adversity trauma compassion responses emotional intelligenceIt was third of July – my mother’s birthday. I was three and a half years old and I’d pleaded with my mother to let me stay all night with Grandma.

It was the enticement of playing with all my aunts, uncles and cousins that had encouraged me to ask mom for this opportunity. And what a fun night it was. Grandpa was up six times telling us to be quiet or else. (That was a record.)

Beautiful day

The next day was a typical gorgeous summer day in Idaho. We asked Grandma if we could go across the street to play on the playground equipment of the school. We were tired of riding our stick horses and picking wild berries from the hill beyond the house.

Grandma gave us a loud and emphatic “No,” but she was busy finishing the potato salad and didn’t notice that we four kids had snuck out of the yard, crept through the bushes, and escaped.

For several minutes it was great, until I – not paying attention to where I was going – got hit full in the face by a metal swing holding a high-schooler.


Pandemonium broke out. Everyone screamed, including me. I was dragged back across the road with everyone yelling for Grandma and Grandpa.

Grandma grabbed a homemade quilt; Grandpa started the 1935 Ford and we headed for the nearest hospital, 10 miles away.

Blood gushing

I was a bit of a disaster. The swing had sliced my tongue nearly off, and the end of my nose was barely hanging on. And blood was gushing everywhere.

I don’t remember much of the emergency operation. There were hundreds and hundreds of stitches to replace my nose and reattach my tongue. I remember swathes of bandages around my head, and I remember existing on only things I could suck up through a straw – apple juice, orange juice, liquid jello, and my favorite, a chocolate malt milkshake.


For years after, every time I met someone new, the interaction began with the words, “What happened to you?”

Those words began to leave a deep, negative impression on my young brain. I decided I must be very ugly indeed.

And so I retreated from the world. I had always loved books, but now they were not only my friends but my salvation. And I took my concerns and questions inside.

I became the mother/father-pleasing daughter, and the teacher-pleasing student, in order not to draw attention to myself.


Gradually the scars on my face faded; unfortunately, the scars on my heart and soul lasted a great deal longer.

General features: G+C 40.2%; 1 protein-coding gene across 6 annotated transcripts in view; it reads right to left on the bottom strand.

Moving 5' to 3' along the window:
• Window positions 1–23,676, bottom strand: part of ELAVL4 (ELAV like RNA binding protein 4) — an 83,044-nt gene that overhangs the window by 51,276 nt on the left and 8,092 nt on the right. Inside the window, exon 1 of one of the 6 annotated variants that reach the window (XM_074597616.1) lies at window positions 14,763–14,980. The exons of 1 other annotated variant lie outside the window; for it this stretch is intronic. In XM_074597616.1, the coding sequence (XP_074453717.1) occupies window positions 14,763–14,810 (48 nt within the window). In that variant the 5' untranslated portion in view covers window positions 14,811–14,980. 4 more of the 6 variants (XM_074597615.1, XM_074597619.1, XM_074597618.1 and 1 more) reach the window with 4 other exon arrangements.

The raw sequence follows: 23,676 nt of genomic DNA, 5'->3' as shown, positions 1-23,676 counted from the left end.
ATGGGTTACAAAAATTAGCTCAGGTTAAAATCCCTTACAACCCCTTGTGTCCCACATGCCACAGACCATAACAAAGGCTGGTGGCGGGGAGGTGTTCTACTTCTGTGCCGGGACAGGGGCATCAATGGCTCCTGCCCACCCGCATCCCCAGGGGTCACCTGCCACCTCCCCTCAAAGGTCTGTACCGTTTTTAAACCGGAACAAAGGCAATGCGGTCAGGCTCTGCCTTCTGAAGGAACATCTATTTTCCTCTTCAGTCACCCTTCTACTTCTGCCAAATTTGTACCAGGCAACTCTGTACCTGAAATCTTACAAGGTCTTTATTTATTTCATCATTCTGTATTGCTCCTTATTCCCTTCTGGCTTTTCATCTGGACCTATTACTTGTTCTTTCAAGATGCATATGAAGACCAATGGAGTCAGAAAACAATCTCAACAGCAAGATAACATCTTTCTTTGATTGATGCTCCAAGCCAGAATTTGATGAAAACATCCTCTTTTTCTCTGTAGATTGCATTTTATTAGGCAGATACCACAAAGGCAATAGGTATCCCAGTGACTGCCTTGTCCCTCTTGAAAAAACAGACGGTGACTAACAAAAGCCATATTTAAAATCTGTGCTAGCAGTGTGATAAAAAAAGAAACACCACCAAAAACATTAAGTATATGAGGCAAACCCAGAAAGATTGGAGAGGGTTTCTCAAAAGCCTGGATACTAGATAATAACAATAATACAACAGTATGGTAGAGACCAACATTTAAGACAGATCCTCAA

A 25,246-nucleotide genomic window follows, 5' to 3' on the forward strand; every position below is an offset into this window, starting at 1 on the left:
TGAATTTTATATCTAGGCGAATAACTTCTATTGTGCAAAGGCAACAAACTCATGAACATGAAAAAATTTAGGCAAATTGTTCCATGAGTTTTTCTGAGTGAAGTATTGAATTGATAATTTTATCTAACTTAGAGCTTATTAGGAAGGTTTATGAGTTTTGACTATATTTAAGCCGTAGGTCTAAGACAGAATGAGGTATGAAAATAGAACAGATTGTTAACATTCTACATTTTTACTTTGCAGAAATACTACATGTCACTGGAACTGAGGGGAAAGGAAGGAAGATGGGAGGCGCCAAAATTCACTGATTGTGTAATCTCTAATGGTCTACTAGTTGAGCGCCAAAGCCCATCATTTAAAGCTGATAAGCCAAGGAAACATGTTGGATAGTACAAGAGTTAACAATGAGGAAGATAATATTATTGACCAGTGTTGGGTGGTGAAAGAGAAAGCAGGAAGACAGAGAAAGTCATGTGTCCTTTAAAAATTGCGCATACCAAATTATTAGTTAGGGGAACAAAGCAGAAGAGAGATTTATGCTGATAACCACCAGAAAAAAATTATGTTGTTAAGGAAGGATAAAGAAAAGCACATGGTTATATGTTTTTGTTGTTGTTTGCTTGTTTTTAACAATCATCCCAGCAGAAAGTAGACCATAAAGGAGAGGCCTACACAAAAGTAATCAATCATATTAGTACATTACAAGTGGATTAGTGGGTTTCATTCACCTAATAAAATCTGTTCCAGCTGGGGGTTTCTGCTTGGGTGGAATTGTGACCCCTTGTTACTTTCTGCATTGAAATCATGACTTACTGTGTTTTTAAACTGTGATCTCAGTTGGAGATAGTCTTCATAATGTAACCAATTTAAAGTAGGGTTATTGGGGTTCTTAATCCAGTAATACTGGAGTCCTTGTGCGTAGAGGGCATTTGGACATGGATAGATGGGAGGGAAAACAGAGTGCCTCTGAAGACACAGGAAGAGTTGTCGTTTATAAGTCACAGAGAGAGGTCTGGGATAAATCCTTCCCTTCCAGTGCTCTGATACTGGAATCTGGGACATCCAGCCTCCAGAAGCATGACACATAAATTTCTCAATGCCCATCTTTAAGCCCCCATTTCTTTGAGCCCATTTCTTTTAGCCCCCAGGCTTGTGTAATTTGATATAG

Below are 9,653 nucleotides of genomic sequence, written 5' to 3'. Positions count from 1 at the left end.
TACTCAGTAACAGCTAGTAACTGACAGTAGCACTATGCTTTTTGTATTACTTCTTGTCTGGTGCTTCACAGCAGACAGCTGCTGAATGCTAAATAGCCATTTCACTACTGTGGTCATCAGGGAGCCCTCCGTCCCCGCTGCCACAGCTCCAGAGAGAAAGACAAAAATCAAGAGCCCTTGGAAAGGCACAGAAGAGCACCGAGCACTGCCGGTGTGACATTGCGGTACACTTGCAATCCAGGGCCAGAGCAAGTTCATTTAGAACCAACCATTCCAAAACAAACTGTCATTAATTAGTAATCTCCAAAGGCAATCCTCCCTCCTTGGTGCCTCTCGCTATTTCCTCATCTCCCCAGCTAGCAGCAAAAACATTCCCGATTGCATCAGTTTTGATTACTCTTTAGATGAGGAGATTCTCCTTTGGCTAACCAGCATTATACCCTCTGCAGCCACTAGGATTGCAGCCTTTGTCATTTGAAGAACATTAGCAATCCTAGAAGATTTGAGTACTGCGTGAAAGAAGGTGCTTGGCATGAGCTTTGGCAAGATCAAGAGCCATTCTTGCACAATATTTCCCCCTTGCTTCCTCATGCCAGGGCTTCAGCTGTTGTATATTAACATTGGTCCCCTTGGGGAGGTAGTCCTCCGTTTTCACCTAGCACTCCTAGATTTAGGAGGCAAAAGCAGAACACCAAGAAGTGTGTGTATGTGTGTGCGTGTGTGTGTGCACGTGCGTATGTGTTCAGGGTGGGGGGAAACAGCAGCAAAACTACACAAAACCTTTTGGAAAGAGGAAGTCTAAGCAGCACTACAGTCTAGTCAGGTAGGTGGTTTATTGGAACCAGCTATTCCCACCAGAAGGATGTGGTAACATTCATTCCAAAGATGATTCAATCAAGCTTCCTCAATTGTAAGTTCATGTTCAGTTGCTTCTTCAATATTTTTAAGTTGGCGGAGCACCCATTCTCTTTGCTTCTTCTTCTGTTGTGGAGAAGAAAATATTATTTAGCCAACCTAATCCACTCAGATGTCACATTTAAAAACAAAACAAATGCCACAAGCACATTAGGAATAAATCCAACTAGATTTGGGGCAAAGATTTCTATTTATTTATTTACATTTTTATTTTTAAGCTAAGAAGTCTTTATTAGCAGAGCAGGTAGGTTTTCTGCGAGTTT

As an adult, I look back upon this incident and understand the value of adversity – how it drove me to improve myself in other ways. However, I also wonder how my experience could’ve been less damaging to my young psyche so that the emotional scars were less enduring and painful.


Have you ever seen a child lose their hair during cancer treatment? Or had a family member burned in an accident? It’s difficult to know the right thing to say and do, isn’t it?

I’ve learned there are ways to respond to those who are facing a similar trauma that are helpful, and others that are not so helpful. (Hint: ‘What the heck happened to you?’ is unhelpful. ;-))

Thing is, we often don’t know what is helpful and what isn’t. Here are some considerations to ponder, preferably before you react in the moment:

1. Consider a response that focuses on the inner self. Our identities are so wrapped up in our physical appearance that damage to our outsides can have a profound effect on our insides. I learned the hard way how this can happen.

2. Consider a response that has “empathy” as the focus. It is my deep desire that we learn empathic, compassionate methods of handling these situations in order that the beauty held within us isn’t driven so deep, it becomes lost. We must not become defined by our appearance, and only our appearance, for that way lies loneliness, sadness and a feeling of not being ‘enough.’

3. Consider a response that builds relationship – a win/win for both. Let us support those around us who are suffering trauma. Respond to them with kindness and understanding and concern. You will make friends for life.

Do you have a kind, thoughtful response to someone facing adversity that you’d like to share? Please tell us in the comments because we can make the world a better place for those facing adversity by learning from the experiences and feedback of others.

Or ‘like’ the Six Seconds Facebook page for more valuable information about emotional intelligence. I would so appreciate it! Thank you.

The 7th International NexusEQ Conference is taking place at HARVARD UNIVERSITY in Boston, June 24-26, 2013. Please reserve the date, you can read more details about it here. :-)

Anabel Jensen

President of Six Seconds and professor of education, Anabel Jensen, Ph.D., is a master teacher and a pioneer in emotional intelligence education. A two-time Federal Blue Ribbon winner for excellence in education, she was Executive Director of the Nueva School from 1983 to 1997 where she helped develop the Self-Science curriculum featured in Daniel Goleman’s 1995 bestselling book, Emotional Intelligence.

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